Coffs Harbour and the rise of the Dogtooth Tuna


For my entire 18 years of life as diver I’ve grown up exploring and hunting the exceptionally diverse reefs and solitary islands along the Coffs Coast. I started spearfishing at the young age of 15 and instantly fell in love with my underwater world. Part of the reason Coffs Harbour is such a unique place to be as a spearfisherman is the variety of species we encounter though out the seasonal changes.

Summer Delicacies

Summer, when the Spanish mackerel, spotted mackerel, dolphin fish and wahoo show up, can be great fun in Coffs. Providing an action packed day on the water and plentiful supply of sustainable pelagic species to target. Not to mention the extremely cosy water temps hitting up to a toasty 28 degrees! Winter for me is equally enjoyable when we target large mulloway, snapper, massive spear bending brutes of kingfish, and my favorite winter treat pearl perch! Over the past five or so years I’ve noticed something very special occurring, the seasons seem to drag out A LOT longer. Mackerel have become almost year-round and the odd northern visitors like juvenile coronation trout, green jobfish, red bass, emperors, and many other seemingly lost non-migratory northern visitors have taken up full time residency here!


Dogtooth Tuna in Coffs

One fish in particular that I’ve noticed more frequently and recently took the new NSW record for is the dog toothed tuna! These fish have occasionally shown up along with the mackerel during the summer months, but never seem to hang around long enough for me to pick out a good sized fish. Usually stray juveniles up to 2kg are all we see landed. Over the last few years I’ve noticed a particular school that appears to have set up residency at one of the islands I frequent. When I first sighted them, I shot one around the 2kg mark out of shear excitement and of course to tick another species of the bucket list. I’ve since crossed paths with this same school many times in both summer and winter. Each time I let them swim by without pulling the trigger, in hope that some day they may grow and even breed giving us a new species to hunt. I’ve been diving the same spot, checking up on their growth each year, but it wasn’t until this year that I finally pulled the trigger.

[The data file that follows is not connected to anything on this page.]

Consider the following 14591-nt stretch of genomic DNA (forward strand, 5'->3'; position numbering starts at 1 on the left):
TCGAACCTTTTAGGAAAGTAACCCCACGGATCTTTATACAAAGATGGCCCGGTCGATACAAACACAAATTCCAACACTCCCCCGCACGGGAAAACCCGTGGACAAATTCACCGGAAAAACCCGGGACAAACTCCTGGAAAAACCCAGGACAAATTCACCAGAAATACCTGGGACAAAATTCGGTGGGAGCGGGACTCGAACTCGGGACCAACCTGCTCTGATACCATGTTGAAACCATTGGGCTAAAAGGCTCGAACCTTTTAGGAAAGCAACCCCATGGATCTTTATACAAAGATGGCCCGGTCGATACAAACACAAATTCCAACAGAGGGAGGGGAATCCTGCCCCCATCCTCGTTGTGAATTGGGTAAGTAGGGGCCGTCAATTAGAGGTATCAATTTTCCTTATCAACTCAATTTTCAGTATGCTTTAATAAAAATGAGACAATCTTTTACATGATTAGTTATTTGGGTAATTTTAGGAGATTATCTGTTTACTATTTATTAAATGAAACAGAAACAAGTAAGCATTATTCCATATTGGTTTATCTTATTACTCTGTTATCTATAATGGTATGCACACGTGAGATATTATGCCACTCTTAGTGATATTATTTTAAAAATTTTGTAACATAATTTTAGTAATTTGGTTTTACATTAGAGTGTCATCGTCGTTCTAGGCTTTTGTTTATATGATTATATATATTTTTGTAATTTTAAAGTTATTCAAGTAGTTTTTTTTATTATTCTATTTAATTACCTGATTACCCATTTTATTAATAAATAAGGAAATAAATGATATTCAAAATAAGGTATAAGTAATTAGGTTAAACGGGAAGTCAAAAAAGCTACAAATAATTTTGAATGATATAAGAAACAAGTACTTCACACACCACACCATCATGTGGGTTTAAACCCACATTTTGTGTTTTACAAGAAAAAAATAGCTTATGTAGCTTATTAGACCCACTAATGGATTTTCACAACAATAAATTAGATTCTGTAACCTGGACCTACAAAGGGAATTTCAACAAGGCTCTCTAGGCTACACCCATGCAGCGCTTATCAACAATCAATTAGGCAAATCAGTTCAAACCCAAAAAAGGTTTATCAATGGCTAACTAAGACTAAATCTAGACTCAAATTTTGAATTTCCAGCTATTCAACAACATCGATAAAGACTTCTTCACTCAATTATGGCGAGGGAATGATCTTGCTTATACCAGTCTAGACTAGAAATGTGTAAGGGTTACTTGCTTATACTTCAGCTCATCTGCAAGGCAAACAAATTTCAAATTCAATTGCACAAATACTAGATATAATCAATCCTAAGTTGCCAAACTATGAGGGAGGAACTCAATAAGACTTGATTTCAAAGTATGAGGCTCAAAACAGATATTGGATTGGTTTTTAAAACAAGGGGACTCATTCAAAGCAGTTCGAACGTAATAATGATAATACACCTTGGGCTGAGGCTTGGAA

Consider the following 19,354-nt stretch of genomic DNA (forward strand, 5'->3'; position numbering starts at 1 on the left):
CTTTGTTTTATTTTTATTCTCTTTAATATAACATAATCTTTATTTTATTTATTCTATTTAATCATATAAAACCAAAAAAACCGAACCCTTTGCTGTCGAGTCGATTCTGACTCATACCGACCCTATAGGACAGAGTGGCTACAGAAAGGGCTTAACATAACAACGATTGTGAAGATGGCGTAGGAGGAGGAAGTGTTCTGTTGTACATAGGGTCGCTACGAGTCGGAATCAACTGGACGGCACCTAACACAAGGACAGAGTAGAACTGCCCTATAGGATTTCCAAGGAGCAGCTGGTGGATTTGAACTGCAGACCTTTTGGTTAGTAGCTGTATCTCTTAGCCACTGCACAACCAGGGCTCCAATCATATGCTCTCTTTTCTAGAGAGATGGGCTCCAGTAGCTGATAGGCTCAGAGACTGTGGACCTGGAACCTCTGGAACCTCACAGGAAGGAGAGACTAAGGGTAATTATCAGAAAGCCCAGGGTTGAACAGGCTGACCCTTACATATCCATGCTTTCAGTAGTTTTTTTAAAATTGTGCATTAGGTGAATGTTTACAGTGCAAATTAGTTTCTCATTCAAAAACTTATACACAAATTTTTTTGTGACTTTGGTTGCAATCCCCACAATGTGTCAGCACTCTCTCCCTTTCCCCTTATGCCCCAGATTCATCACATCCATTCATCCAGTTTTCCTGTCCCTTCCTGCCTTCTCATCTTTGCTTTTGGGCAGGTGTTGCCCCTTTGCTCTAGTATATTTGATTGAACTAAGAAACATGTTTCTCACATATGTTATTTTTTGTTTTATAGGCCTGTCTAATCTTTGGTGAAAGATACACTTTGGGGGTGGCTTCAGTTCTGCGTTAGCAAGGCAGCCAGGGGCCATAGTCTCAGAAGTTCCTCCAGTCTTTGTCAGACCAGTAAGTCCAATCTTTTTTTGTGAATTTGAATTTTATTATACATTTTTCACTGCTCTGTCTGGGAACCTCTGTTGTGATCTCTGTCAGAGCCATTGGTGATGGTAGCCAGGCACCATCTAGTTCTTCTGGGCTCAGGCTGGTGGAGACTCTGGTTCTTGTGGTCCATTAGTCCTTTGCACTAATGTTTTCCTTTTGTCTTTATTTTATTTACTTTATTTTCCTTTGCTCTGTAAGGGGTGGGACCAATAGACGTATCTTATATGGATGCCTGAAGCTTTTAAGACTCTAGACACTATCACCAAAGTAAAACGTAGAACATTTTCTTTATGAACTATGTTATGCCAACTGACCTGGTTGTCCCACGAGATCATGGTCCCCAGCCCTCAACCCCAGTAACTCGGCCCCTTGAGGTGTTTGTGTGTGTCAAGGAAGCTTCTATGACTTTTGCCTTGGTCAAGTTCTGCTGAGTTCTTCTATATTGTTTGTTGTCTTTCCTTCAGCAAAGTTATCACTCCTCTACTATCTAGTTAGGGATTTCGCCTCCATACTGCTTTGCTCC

The Hunt

On a prime summers day, while targeting mackerel, I was diving the edge of a deep drop off. I spotted tuna coming in to look at me from my peripherals. This time, they had grown just enough for me to get excited about taking one. I ignored the large blue bar parrot that I had in my sights, and quickly changed my target to the exceptionally large NSW dogtooth lurking behind the school of smaller fish around 5kg. From prior interactions, I had a good idea of the fishes typical movements and how to get close enough for a shot. I’ve never hunted dogtooth up north, where most people travel to find them, but in the south they behave much like a mackerel, only far more wary and a little skittish when swam at.

Without stretching out for a shot I kept my gun close to my side to appear less threatening. I looked down at the coral I was laying on and let my peripherals do the job of judging the distance. Sure enough patience payed off and I finally turned my head stretched out my gun just as the larger fish turned broadside on me! This was it! The perfect shot! Aimed mid body along the lateral line and stoned my first decent doggie, at 8.2kg! I was so ecstatic by the capture I got a few good pics of the fish, stowed away the guns and spent the rest of the day playing with turtles and sharks in the shallows. While certainly not my biggest fish to date, this dogtooth was definitely one of the most memorable NSW captures yet.